It took long enough, but I finally saw Nine this week. I had been uber excited to see it for a good 6 months, only to have my hopes dashed by the critics panning the film. Nevertheless, I held on to some hope. After all, the critics tend to be extra harsh on musicals. Sadly, the critics were being too kind, as the first thing from my lips as I left the cinema were “Rob Marshall must hate women!”
Don’t get me wrong, I’m a fan of the stage show, I’ve seen Fellini’s 8 1/2 (the 1963 film which Nine is based on), so I knew there were misogynistic undertones. I understood that all the women were either whores, virgins, or mothers to Guido (Daniel Day-Lewis). However, nothing could prepare me for the sexist changes Marshall’s team made to the original script. This film, and his earlier work which focused on weak (Memoirs of a Geisha 2005) and stupid (Chicago 2002) women, leads me to believe he just hates women.
Let’s begin with the biggest travesty of the film: Lilli. In the film, Lilli (Judi Dench) is Guido’s sounding board, a maternal figure, a former member of the Folies Bergére, and the costumer/make up artist for his films. However, in the stage version, she is still the voice of reason, but also his producer. SAY WHAT? You’ve got to be kidding, women don’t know how to produce films. Guido would never be subordinate to a woman. No, no, we must change this! Let’s make this old woman in charge of making younger, better looking women even more beautiful. Ah, yes, that’s better. Now, let’s add insult to injury and keep the producer, but change it to a chauvinist man, who wants to Guido to cast his sexy, nubile mistress in the film. If someone can give me one good reason they stripped Lilli of her title, hats off to you. In the meantime, let’s move on to Luisa.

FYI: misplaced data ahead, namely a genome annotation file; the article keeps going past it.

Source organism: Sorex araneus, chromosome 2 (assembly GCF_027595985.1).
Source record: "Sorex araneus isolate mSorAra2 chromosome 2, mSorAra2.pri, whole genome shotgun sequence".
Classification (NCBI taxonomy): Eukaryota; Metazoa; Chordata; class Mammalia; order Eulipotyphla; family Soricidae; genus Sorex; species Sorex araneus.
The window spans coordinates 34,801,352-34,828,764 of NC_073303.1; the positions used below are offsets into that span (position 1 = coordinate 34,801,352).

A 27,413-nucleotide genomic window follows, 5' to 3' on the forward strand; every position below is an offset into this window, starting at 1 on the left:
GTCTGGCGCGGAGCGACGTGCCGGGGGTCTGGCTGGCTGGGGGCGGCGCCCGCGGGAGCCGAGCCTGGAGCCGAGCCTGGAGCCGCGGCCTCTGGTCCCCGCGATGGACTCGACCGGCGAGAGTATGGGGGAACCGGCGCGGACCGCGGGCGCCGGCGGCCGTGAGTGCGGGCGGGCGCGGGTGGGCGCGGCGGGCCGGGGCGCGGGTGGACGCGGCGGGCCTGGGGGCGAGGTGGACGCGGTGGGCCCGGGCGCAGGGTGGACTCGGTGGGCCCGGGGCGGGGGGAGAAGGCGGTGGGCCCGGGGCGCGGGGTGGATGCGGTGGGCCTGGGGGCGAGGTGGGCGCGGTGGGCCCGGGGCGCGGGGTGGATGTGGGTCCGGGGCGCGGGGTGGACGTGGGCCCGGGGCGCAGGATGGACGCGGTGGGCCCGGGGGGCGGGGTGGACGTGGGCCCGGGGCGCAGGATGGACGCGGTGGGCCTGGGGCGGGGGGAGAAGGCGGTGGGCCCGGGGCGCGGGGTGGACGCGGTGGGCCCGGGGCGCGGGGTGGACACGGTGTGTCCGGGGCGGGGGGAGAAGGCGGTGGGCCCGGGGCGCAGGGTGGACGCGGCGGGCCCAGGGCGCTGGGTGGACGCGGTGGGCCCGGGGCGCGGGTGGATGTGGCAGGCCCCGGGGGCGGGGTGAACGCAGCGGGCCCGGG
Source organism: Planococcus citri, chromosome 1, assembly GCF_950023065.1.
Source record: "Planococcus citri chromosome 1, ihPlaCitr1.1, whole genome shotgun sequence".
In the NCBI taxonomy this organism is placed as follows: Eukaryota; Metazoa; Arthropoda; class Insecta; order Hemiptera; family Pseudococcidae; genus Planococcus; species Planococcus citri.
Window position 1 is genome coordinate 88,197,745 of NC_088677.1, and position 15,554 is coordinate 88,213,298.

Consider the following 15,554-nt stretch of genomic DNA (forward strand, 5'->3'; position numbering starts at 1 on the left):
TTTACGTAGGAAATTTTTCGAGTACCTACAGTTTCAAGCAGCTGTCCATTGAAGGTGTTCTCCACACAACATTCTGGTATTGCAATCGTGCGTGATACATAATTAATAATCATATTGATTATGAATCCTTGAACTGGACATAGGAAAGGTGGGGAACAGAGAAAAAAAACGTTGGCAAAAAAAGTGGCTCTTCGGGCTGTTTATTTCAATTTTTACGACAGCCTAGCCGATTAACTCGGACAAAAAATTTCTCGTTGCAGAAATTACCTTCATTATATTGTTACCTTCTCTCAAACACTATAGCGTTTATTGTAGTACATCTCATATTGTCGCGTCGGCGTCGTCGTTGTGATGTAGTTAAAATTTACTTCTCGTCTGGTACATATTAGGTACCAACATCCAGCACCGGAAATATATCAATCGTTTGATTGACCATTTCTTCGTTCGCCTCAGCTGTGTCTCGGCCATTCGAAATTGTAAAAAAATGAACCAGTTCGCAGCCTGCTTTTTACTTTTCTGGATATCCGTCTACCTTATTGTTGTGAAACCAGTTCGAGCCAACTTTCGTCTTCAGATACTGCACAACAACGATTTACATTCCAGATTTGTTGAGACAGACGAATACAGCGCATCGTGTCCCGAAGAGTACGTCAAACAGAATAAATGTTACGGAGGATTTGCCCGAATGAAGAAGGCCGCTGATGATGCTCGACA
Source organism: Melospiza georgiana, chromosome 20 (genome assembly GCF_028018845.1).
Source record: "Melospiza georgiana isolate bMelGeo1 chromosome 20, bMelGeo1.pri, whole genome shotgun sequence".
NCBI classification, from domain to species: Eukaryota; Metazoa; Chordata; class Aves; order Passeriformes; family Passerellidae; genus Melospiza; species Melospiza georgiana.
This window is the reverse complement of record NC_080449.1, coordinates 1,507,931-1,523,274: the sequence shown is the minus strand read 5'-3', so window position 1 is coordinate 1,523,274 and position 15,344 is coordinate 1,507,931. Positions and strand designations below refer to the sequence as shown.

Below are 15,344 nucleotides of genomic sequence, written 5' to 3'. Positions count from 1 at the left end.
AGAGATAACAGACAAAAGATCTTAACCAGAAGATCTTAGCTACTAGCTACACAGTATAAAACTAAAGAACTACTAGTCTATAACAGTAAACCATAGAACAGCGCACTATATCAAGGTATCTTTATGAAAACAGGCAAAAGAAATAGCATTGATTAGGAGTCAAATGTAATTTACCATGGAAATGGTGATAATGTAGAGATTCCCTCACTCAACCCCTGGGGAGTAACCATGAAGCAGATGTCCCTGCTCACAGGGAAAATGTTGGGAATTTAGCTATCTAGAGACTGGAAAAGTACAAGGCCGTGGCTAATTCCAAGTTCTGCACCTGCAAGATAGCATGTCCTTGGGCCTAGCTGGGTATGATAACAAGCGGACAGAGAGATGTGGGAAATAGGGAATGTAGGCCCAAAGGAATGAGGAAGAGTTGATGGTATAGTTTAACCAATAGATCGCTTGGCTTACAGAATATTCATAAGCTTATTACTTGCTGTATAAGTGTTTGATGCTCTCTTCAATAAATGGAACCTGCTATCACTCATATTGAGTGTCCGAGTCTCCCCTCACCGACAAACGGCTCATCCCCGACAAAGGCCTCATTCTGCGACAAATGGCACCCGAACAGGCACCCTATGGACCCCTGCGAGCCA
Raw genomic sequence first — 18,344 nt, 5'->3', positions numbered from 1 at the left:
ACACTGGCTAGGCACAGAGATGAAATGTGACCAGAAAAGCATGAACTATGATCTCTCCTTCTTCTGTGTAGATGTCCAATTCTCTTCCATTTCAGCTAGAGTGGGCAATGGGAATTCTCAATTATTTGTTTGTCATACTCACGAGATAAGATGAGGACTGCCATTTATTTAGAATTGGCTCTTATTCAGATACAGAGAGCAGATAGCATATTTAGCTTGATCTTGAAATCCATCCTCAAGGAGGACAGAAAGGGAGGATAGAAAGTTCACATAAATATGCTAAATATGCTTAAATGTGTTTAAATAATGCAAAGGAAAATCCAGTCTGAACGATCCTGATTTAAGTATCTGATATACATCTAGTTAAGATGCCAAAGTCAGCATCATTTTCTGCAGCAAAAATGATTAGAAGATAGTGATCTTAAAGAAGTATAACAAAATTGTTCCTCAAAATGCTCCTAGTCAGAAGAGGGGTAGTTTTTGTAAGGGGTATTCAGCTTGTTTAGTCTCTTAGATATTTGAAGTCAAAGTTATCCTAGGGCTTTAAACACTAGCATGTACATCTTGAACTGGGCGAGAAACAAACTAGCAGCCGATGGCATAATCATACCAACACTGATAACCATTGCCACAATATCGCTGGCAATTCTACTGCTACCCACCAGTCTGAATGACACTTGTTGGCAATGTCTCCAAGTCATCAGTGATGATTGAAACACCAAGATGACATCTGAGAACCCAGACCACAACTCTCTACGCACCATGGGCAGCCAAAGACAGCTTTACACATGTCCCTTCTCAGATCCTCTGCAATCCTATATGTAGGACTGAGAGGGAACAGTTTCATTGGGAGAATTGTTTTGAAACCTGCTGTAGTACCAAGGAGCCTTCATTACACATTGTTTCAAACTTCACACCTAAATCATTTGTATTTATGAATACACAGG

According to my understanding, in the stage production, Luisa and Guido visit the spa together in a last-ditch attempt to fix their floundering marriage. In the film, Guido runs away from the film studio to hide out at the spa. Luisa (Marrion Cotillard) doesn’t even physically enter the spa until 30 minutes into the film. Much like Lilli, Luisa’s stripped of any strength and agency. She comes when Guido calls, (well, actually she comes when Lilli calls as Guido tells her not to come so he can get with his mistress), sings a song, puts up with his crap then finally leaves him–only to return in an ambiguous ending that leads the audience to think she might forgive him for his betrayal. The basic story character arch is there, but any sympathy for her is missing.
In the same boat is Carla (Penelope Cruz), his long-term mistress, who decides to take a bunch of pills in hopes to end her life when Guido ends their relationship. Once again, that’s the movie’s version. In the play, she takes action, she divorces her husband and rushes to tell Guido they can be together, only to be ignored and rejected by him. She comes to her senses and leaves him as well. I realize the story is about these women being obsessed with a man, but why did Carla have to attempt suicide? Why can’t she develop from the stereotypical mistress, to a woman who finally realizes she can be on her own?* Furthermore, why did Marshall and company strip the script of any character development?
I could handle the rest of this crap, if Guido at least matured as he does on stage. After all the women leave him, he contemplates suicide but finally his 9-year-old self comes in, convinces him it’s time to grow up (song: “Getting Tall”) and Guido can finally get back to work. Once again, Marshall gives us nothing. Guido disappears for a few years comes back, and finally can get to work, but does he really mature? Does he make any amends? Does he realize he’s a jack ass? Of course not, because he’s Italian!
Apologies are in order, this “review” has become more of a bitter rant. I really, really, really tried to keep it together, even waited a few days to let my blood cool, but it hasn’t worked. I could go on about how they cut important songs (see “Be On Your Own” and “Getting Tall”), cut a major female character altogether, or completely WASTED Sophia Loren, but that would lead to a hole in the wall and my fist bleeding. Instead, I’ll end this on a happy note, and I’ll share with you what I did like about Nine:
Saraghina**. She’s a whore. She owns it. The End.
Director: Rob Marshall
Starring: A bunch of Oscar winners/nominees that were hired to add street cred to this hot mess.
*Be On Your Own is actually one of the big numbers from the stage play and a major theme in Guido’s developing maturity in the course of the musical.
**Played by Fergie (aka Stacy Ferguson), but mainly because I love her song and I love this clip from the original